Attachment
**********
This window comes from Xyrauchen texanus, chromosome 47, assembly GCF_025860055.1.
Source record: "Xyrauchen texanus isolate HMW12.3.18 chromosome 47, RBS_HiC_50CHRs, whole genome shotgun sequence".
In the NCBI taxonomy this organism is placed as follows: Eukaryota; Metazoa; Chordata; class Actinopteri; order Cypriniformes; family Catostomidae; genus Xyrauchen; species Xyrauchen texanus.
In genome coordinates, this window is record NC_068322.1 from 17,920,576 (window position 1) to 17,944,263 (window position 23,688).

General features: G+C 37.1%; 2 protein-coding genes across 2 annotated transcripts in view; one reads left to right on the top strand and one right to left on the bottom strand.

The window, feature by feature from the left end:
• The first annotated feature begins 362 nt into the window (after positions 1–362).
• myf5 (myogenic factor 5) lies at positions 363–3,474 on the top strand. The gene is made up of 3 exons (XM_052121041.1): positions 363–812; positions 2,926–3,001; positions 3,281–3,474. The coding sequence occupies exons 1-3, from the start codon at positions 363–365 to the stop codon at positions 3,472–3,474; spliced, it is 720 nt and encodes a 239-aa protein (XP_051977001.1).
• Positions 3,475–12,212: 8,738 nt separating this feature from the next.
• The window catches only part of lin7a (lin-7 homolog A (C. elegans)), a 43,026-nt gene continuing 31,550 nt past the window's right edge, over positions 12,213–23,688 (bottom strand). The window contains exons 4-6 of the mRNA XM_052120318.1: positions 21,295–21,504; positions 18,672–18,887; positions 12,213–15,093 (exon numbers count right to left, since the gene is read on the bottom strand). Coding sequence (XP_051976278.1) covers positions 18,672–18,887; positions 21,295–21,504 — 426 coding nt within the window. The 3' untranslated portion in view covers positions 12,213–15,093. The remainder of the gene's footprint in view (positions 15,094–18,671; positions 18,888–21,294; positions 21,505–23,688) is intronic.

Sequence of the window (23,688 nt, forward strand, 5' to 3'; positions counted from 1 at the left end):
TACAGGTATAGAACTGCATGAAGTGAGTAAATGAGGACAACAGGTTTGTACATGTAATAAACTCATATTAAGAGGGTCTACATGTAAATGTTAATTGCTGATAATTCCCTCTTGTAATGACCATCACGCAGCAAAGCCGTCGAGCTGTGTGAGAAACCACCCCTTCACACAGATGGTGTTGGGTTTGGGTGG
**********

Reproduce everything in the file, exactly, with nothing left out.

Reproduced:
This window comes from Xyrauchen texanus, chromosome 47, assembly GCF_025860055.1.
Source record: "Xyrauchen texanus isolate HMW12.3.18 chromosome 47, RBS_HiC_50CHRs, whole genome shotgun sequence".
In the NCBI taxonomy this organism is placed as follows: Eukaryota; Metazoa; Chordata; class Actinopteri; order Cypriniformes; family Catostomidae; genus Xyrauchen; species Xyrauchen texanus.
In genome coordinates, this window is record NC_068322.1 from 17,920,576 (window position 1) to 17,944,263 (window position 23,688).

General features: G+C 37.1%; 2 protein-coding genes across 2 annotated transcripts in view; one reads left to right on the top strand and one right to left on the bottom strand.

The window, feature by feature from the left end:
• The first annotated feature begins 362 nt into the window (after positions 1–362).
• myf5 (myogenic factor 5) lies at positions 363–3,474 on the top strand. The gene is made up of 3 exons (XM_052121041.1): positions 363–812; positions 2,926–3,001; positions 3,281–3,474. The coding sequence occupies exons 1-3, from the start codon at positions 363–365 to the stop codon at positions 3,472–3,474; spliced, it is 720 nt and encodes a 239-aa protein (XP_051977001.1).
• Positions 3,475–12,212: 8,738 nt separating this feature from the next.
• The window catches only part of lin7a (lin-7 homolog A (C. elegans)), a 43,026-nt gene continuing 31,550 nt past the window's right edge, over positions 12,213–23,688 (bottom strand). The window contains exons 4-6 of the mRNA XM_052120318.1: positions 21,295–21,504; positions 18,672–18,887; positions 12,213–15,093 (exon numbers count right to left, since the gene is read on the bottom strand). Coding sequence (XP_051976278.1) covers positions 18,672–18,887; positions 21,295–21,504 — 426 coding nt within the window. The 3' untranslated portion in view covers positions 12,213–15,093. The remainder of the gene's footprint in view (positions 15,094–18,671; positions 18,888–21,294; positions 21,505–23,688) is intronic.

Sequence of the window (23,688 nt, forward strand, 5' to 3'; positions counted from 1 at the left end):
TACAGGTATAGAACTGCATGAAGTGAGTAAATGAGGACAACAGGTTTGTACATGTAATAAACTCATATTAAGAGGGTCTACATGTAAATGTTAATTGCTGATAATTCCCTCTTGTAATGACCATCACGCAGCAAAGCCGTCGAGCTGTGTGAGAAACCACCCCTTCACACAGATGGTGTTGGGTTTGGGTGG